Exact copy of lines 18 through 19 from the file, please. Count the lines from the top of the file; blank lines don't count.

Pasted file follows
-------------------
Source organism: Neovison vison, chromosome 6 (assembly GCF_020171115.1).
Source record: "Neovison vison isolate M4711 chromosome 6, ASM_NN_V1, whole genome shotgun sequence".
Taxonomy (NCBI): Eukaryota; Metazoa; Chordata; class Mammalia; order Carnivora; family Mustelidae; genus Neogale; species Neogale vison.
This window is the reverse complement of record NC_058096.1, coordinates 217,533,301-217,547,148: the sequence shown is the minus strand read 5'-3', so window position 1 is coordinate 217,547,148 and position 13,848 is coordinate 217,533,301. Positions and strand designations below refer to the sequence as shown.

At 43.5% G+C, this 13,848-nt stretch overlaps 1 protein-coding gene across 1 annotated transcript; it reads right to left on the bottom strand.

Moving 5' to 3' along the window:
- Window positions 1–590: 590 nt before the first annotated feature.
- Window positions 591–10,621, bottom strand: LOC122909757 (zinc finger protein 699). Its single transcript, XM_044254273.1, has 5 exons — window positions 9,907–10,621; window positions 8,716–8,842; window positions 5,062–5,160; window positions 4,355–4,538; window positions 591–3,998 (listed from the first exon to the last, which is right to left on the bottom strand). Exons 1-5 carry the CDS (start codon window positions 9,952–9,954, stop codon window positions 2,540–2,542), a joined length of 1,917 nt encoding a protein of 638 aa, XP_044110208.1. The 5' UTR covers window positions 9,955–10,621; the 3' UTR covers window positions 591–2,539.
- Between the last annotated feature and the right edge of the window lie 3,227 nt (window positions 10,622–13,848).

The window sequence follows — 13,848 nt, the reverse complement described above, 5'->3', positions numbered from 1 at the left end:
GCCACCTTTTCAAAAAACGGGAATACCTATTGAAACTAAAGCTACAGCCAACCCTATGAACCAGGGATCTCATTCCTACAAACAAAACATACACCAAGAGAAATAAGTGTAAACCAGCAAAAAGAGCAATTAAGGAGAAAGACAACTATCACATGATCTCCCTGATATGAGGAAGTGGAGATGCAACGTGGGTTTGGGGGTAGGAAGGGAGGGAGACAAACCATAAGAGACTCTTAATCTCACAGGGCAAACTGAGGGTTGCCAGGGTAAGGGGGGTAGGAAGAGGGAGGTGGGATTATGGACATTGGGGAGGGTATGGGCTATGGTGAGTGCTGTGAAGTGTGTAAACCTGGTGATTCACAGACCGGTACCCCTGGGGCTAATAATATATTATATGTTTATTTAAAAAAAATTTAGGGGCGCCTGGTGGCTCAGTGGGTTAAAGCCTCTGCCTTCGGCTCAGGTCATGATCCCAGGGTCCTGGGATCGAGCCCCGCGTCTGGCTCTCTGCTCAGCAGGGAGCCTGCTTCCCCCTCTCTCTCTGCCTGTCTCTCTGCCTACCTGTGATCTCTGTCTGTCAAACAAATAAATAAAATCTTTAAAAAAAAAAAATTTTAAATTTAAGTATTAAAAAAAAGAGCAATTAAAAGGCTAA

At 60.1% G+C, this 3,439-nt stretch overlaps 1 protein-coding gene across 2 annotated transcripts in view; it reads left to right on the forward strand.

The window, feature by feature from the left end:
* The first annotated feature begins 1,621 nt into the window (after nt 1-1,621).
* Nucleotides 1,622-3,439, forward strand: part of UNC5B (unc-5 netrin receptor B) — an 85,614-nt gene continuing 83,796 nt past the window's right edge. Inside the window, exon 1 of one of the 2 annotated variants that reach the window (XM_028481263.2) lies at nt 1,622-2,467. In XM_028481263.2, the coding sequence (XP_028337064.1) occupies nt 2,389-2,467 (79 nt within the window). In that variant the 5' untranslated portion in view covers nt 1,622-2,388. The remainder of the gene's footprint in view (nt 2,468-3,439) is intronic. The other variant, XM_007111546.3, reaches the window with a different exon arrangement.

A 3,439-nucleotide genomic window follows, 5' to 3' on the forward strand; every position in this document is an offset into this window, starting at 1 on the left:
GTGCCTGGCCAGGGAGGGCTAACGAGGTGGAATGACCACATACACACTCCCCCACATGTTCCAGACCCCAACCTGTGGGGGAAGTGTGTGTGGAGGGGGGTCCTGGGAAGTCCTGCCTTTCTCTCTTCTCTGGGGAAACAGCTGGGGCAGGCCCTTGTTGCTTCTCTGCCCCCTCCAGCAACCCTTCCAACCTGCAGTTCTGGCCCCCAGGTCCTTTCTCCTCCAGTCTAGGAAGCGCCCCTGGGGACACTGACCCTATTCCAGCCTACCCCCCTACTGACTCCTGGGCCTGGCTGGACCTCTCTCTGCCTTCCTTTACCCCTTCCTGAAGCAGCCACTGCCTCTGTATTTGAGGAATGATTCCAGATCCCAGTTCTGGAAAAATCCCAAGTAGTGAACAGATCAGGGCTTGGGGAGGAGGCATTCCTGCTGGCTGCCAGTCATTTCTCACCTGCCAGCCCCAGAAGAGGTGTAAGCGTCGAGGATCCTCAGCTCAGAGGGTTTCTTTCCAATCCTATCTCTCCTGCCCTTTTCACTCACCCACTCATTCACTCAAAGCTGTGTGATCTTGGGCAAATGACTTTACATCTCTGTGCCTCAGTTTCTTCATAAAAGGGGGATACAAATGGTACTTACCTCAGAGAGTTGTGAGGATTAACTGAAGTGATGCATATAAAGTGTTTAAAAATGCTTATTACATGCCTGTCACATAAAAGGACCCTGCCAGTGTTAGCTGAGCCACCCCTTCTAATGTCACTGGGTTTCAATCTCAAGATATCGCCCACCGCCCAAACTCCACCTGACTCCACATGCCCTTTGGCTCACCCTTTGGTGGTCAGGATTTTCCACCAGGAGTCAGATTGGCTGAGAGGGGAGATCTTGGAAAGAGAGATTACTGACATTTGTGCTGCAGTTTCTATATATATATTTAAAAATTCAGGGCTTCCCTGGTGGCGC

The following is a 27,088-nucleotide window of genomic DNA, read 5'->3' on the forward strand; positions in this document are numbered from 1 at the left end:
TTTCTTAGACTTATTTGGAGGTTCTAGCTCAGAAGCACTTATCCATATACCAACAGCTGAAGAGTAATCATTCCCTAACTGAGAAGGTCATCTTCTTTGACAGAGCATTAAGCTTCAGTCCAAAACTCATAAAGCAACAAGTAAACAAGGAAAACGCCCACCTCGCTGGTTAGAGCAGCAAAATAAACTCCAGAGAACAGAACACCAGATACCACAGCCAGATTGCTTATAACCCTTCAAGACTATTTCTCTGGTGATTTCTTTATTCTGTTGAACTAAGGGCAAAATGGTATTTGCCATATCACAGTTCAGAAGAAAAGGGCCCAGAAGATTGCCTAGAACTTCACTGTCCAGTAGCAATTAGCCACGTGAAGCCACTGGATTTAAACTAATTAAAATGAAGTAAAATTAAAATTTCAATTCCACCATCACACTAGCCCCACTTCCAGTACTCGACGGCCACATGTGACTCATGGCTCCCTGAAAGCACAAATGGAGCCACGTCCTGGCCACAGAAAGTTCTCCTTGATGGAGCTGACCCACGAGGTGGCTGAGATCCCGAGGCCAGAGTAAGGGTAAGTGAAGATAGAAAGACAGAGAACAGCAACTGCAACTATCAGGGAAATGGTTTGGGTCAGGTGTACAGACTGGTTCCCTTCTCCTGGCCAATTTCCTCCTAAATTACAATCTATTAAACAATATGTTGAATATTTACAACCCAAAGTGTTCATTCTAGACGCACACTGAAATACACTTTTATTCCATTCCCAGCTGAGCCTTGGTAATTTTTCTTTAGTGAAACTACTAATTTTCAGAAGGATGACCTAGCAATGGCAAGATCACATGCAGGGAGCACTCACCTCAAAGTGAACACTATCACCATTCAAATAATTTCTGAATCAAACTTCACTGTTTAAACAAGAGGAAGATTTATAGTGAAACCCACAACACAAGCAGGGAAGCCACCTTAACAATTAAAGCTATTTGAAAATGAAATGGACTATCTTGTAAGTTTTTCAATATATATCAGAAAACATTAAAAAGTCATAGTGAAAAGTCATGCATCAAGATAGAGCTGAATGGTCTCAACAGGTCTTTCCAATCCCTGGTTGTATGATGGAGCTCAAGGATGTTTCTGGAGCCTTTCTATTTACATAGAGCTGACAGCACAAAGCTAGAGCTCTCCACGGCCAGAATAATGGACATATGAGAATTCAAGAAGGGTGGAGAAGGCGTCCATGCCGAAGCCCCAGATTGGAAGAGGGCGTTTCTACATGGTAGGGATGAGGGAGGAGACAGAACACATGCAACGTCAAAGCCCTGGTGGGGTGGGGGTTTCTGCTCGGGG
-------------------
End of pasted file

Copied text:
The following is a 27,088-nucleotide window of genomic DNA, read 5'->3' on the forward strand; positions in this document are numbered from 1 at the left end:
TTTCTTAGACTTATTTGGAGGTTCTAGCTCAGAAGCACTTATCCATATACCAACAGCTGAAGAGTAATCATTCCCTAACTGAGAAGGTCATCTTCTTTGACAGAGCATTAAGCTTCAGTCCAAAACTCATAAAGCAACAAGTAAACAAGGAAAACGCCCACCTCGCTGGTTAGAGCAGCAAAATAAACTCCAGAGAACAGAACACCAGATACCACAGCCAGATTGCTTATAACCCTTCAAGACTATTTCTCTGGTGATTTCTTTATTCTGTTGAACTAAGGGCAAAATGGTATTTGCCATATCACAGTTCAGAAGAAAAGGGCCCAGAAGATTGCCTAGAACTTCACTGTCCAGTAGCAATTAGCCACGTGAAGCCACTGGATTTAAACTAATTAAAATGAAGTAAAATTAAAATTTCAATTCCACCATCACACTAGCCCCACTTCCAGTACTCGACGGCCACATGTGACTCATGGCTCCCTGAAAGCACAAATGGAGCCACGTCCTGGCCACAGAAAGTTCTCCTTGATGGAGCTGACCCACGAGGTGGCTGAGATCCCGAGGCCAGAGTAAGGGTAAGTGAAGATAGAAAGACAGAGAACAGCAACTGCAACTATCAGGGAAATGGTTTGGGTCAGGTGTACAGACTGGTTCCCTTCTCCTGGCCAATTTCCTCCTAAATTACAATCTATTAAACAATATGTTGAATATTTACAACCCAAAGTGTTCATTCTAGACGCACACTGAAATACACTTTTATTCCATTCCCAGCTGAGCCTTGGTAATTTTTCTTTAGTGAAACTACTAATTTTCAGAAGGATGACCTAGCAATGGCAAGATCACATGCAGGGAGCACTCACCTCAAAGTGAACACTATCACCATTCAAATAATTTCTGAATCAAACTTCACTGTTTAAACAAGAGGAAGATTTATAGTGAAACCCACAACACAAGCAGGGAAGCCACCTTAACAATTAAAGCTATTTGAAAATGAAATGGACTATCTTGTAAGTTTTTCAATATATATCAGAAAACATTAAAAAGTCATAGTGAAAAGTCATGCATCAAGATAGAGCTGAATGGTCTCAACAGGTCTTTCCAATCCCTGGTTGTATGATGGAGCTCAAGGATGTTTCTGGAGCCTTTCTATTTACATAGAGCTGACAGCACAAAGCTAGAGCTCTCCACGGCCAGAATAATGGACATATGAGAATTCAAGAAGGGTGGAGAAGGCGTCCATGCCGAAGCCCCAGATTGGAAGAGGGCGTTTCTACATGGTAGGGATGAGGGAGGAGACAGAACACATGCAACGTCAAAGCCCTGGTGGGGTGGGGGTTTCTGCTCGGGG